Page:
Kindergarten teacher Kathie Card used to work in Iowa.

She still lives here. She has a house in Armstrong, in Emmet County.

But now she’s teaching in Fairmont, Minnesota, ever since the Iowa legislature stripped public employees of their right to collectively bargain in 2017.

“When things started changing, my district was very small and they kept putting us in pay freezes,” Card said. “Things started changing as far as the bargaining and everything, and my daughter teaches in Fairmont, so I said I think I’m ready for a change.”

“That was it in a nutshell,” Card said.

Joe Brown, the superintendent of Fairmont schools used to work in Iowa as well. He taught at the Montezuma school district. He also served in the Iowa Senate from 1979 to 1986.

He chaired the Senate education committee from 1983 to 1986. He had a 100 percent record with the AFL-CIO and the education association, something he’s very proud of.

He’s been working in Minnesota for many years now, and he predicted there would be an influx of Iowa teachers coming across the border before it even happened.

“When the legislature was getting ready to get rid of Chapter 20 of the Iowa Code, I sent an email to my daughter’s representative, Sen. [Amanda] Ragan, out of Mason City,” Brown said. “I sent a letter with a tongue-in-cheek attitude, basically thanking them for getting ready to gut Chapter 20 because in Minnesota we’re in dire need of teachers.”

Ragan distributed Brown’s letter to fellow Iowa lawmakers and it made the news. Within the next 48 hours, Brown had 13 applications on his desk from Iowa teachers.

“It’s been easy for us to recruit Iowa teachers and we have,” Brown said.

The Fairmont school district is located in Martin County, Minnesota. It’s the fourth county west of Sioux Falls, just north of the Emmet and Kossuth county lines.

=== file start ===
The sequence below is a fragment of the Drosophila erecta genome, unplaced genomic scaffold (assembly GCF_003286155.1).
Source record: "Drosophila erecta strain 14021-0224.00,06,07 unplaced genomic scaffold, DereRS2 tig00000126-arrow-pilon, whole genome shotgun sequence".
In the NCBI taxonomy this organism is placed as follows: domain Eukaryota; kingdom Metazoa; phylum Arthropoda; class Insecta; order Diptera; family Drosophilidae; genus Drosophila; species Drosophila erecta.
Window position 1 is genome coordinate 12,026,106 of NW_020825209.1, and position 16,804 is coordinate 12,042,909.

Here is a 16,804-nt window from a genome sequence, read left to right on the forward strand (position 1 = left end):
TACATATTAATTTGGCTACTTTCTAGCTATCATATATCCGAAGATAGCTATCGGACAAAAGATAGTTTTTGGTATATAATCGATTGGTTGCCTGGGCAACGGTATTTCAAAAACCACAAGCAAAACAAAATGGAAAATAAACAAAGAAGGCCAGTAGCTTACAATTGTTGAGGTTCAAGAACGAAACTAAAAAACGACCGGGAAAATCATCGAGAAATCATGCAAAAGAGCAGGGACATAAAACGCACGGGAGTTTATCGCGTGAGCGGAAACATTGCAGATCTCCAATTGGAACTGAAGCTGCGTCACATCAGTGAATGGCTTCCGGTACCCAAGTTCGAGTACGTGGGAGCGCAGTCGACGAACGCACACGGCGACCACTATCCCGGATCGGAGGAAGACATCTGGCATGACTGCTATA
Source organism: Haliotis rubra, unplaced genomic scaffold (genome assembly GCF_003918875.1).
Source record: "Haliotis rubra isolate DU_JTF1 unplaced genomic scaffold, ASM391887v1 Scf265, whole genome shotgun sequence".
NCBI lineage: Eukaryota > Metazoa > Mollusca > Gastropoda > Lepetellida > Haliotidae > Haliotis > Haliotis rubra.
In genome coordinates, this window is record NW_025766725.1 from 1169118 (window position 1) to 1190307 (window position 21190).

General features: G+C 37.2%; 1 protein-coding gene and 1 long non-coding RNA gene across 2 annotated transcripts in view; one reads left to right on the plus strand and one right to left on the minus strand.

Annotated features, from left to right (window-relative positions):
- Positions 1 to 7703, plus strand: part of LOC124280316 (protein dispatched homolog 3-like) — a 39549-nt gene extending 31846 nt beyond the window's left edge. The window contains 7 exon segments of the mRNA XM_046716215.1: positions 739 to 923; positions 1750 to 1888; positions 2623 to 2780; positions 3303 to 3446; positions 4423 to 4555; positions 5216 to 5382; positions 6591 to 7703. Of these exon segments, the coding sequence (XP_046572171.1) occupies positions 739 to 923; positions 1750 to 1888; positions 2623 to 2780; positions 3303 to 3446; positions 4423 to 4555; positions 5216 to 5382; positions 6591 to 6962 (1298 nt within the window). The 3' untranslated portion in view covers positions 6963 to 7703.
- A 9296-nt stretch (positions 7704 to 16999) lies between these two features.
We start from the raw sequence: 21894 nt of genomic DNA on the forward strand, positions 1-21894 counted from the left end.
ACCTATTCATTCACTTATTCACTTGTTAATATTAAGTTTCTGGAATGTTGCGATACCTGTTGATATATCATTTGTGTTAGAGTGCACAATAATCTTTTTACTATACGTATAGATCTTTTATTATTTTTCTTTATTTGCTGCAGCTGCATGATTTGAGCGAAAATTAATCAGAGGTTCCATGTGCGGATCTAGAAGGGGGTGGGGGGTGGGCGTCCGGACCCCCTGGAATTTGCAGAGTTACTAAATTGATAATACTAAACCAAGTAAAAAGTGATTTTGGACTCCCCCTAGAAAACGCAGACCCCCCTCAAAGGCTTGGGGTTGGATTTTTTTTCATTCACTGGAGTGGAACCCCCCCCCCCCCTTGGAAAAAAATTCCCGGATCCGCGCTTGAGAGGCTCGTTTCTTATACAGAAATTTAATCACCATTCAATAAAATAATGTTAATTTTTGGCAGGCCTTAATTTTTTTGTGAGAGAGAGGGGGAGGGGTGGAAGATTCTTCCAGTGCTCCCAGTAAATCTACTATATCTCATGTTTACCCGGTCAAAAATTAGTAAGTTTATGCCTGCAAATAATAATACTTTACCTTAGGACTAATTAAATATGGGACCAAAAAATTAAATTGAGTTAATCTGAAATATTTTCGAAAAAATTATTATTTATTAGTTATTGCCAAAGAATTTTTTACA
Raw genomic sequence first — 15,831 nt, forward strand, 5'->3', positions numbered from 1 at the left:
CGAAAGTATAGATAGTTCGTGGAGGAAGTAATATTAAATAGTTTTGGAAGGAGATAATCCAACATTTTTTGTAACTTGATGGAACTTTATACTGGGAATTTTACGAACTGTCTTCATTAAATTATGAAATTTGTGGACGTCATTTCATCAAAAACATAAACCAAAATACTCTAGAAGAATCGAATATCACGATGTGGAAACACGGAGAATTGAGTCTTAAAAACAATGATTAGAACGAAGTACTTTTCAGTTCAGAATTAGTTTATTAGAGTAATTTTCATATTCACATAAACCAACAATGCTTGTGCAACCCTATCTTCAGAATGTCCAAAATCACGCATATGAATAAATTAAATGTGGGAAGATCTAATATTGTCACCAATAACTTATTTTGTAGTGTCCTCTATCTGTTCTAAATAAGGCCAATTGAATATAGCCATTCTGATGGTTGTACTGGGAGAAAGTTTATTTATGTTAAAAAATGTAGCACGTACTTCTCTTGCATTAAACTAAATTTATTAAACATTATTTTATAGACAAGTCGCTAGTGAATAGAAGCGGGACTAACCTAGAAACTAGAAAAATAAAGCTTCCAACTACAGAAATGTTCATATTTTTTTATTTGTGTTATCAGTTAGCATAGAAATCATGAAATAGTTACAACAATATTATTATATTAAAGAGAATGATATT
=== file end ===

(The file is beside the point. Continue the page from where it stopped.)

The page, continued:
The first Iowa teachers he hired was a husband and wife team of John and Nicole Kesselring.

“They moved to town, bought a house and had two kids,” Brown said. “I sent a picture of them to Governor [Kim] Reynolds saying thank you.”

John Kesselring said his family moved to Minnesota because his wife was born and raised 40 minutes from Fairmont.

Once they were settled in Minnesota, Kesselring said they found out things are different for teachers in Minnesota.

“The two things that are drastically different are that schools are incredibly well funded here and teachers are better compensated,” Kesselring said. “We didn’t know any better until we came here, but teacher pay is insanely better here. It’s not even close.”

The two-year contract agreement Minnesota offers is a nice perk, too, he added.

Kesselring said he’s not sure why Minnesota schools are better funded, guessing that population numbers have something to do with it.

Or, the trick could be in the strength of the Minnesota teachers’ union.

“The union here is very strong,” Kesselring said. “A lot of people participate in it.”

Brown, a former union man himself, was about to meet with the teachers’ union Monday evening. They’re hoping to settle one of those two-year contracts soon.

“I always tell people I have the best of both worlds,” Brown joked. “I have an Iowa education and a Minnesota paycheck.”

Minnesota is a great state to teach in, Brown said. The state protects faculty and support staff and makes sure everyone is cared for.

Card agreed that she’s been well taken care of in Minnesota.

In fact, even though the 54-year-old keeps her Iowa teaching license up-to-date, she plans to retire from the Minnesota district when she turns 65.

“The pay is just better here,” she said. “I can’t see coming back unless something pretty great happens.”

 

by Paige Godden
Photo via Tony Webster/Flickr
Posted 7/30/19

2 thoughts on “Iowa Educators Flee To Union-Strong Minnesota For Better Pay

  1. It’s not just Minnesota…here in the Quad Cities, we’ve seen an exodus of teachers leaving Iowa for Illinois especially since the changes in Chapter 20 in Iowa. A double whammy for the Iowa side of the Quad Cities is the loss of minority teachers from Davenport who land jobs in the Quad City area school districts in Illinois who also want and need minority teachers for their populations. It may be a “win-win” for our surrounding states but the gutting of Chapter 20 was definitely a “lose-lose” for Iowa.

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